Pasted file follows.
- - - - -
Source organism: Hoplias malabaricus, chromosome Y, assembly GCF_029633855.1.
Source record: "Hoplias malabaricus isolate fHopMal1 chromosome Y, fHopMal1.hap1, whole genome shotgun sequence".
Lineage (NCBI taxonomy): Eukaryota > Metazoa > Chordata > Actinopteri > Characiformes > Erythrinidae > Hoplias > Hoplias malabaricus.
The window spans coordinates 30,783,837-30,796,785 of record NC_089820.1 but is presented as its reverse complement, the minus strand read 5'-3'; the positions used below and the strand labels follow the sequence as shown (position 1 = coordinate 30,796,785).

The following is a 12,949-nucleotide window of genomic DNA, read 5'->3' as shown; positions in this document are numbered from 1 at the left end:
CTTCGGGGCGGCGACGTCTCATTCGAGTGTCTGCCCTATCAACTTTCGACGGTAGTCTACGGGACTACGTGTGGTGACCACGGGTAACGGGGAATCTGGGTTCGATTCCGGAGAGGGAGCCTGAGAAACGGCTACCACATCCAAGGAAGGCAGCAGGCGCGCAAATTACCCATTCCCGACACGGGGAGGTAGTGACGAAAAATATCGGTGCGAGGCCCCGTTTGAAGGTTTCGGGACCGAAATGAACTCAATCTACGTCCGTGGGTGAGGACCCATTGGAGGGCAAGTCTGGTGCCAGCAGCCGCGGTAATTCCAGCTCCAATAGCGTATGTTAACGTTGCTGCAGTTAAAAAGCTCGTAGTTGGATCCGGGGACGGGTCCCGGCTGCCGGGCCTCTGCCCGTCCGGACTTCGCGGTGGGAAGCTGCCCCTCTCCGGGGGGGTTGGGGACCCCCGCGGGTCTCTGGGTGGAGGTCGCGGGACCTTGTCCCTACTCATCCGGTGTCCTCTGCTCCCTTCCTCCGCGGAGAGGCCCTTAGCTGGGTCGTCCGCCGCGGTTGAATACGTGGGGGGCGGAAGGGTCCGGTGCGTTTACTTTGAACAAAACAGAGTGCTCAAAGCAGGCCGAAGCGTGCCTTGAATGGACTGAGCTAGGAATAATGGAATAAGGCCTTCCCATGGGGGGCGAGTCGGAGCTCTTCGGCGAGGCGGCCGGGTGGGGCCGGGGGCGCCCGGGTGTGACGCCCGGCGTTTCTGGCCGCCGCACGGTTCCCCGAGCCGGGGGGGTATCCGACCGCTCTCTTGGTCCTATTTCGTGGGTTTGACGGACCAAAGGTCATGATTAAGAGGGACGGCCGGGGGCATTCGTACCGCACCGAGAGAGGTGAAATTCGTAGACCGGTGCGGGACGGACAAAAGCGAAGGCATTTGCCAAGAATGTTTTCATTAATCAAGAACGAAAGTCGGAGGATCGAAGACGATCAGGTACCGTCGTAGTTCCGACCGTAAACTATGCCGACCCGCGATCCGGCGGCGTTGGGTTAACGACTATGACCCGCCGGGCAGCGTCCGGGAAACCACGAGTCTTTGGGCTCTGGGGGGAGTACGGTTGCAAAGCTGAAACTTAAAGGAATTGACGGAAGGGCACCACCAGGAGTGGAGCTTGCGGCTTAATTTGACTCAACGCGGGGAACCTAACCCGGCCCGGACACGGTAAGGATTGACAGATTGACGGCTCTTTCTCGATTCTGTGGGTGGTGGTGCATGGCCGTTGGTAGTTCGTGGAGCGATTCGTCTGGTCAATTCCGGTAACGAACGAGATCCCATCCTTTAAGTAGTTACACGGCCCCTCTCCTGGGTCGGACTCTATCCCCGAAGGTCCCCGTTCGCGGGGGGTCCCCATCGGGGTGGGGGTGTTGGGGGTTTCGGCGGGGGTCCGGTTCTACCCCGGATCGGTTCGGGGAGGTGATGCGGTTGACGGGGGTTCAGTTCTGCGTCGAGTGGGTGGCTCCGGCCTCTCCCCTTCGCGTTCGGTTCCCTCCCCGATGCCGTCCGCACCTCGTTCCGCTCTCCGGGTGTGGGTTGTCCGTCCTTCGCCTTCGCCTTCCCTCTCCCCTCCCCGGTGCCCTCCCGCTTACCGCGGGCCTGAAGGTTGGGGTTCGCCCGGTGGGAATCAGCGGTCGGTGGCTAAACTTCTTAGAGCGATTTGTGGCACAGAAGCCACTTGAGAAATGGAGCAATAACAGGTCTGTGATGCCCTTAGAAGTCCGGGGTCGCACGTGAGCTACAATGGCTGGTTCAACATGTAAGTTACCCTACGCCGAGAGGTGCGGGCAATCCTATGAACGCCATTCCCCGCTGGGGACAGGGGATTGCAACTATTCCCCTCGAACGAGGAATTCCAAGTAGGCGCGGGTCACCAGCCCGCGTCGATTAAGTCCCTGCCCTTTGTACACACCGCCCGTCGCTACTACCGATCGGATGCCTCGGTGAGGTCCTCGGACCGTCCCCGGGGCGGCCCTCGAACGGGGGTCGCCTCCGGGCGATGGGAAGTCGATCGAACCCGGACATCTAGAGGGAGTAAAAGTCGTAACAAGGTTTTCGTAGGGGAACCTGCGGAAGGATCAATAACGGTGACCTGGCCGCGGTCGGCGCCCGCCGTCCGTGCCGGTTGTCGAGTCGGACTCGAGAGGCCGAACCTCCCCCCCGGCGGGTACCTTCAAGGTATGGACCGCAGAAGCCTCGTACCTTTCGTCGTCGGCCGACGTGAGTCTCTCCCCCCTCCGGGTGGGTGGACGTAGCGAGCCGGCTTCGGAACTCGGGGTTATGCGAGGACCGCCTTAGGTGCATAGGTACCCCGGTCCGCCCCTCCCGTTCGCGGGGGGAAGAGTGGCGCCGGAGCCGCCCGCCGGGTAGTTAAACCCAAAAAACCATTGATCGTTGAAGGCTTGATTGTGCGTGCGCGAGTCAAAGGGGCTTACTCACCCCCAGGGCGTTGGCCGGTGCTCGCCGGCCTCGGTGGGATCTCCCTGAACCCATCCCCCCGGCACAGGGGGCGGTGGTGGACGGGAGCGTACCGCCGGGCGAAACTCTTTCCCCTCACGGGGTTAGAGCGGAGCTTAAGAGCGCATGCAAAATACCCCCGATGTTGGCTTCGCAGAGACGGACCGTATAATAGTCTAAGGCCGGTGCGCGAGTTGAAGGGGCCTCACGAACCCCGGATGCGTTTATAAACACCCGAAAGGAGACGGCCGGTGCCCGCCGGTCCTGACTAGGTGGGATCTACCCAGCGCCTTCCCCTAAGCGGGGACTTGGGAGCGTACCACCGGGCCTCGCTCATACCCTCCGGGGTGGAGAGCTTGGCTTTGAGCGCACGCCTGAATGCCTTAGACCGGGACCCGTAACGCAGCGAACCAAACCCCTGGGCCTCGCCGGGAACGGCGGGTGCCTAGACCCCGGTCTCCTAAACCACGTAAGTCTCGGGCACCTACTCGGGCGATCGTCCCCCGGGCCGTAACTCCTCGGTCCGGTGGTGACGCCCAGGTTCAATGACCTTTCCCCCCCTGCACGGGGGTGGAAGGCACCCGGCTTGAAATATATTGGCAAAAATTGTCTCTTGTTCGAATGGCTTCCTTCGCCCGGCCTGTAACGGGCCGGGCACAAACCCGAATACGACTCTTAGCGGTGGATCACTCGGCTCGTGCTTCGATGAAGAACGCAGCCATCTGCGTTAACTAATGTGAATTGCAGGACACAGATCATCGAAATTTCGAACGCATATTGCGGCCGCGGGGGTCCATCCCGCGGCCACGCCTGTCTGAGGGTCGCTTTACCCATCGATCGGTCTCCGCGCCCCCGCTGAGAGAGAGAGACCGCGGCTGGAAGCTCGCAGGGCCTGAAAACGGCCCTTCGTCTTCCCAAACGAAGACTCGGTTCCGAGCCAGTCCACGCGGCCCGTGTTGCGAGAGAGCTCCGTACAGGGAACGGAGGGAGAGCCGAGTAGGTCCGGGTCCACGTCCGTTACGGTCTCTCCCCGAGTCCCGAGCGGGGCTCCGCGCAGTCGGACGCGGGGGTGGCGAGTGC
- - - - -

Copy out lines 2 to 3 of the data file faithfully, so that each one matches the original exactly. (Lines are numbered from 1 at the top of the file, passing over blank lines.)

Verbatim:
Source record: "Hoplias malabaricus isolate fHopMal1 chromosome Y, fHopMal1.hap1, whole genome shotgun sequence".
Lineage (NCBI taxonomy): Eukaryota > Metazoa > Chordata > Actinopteri > Characiformes > Erythrinidae > Hoplias > Hoplias malabaricus.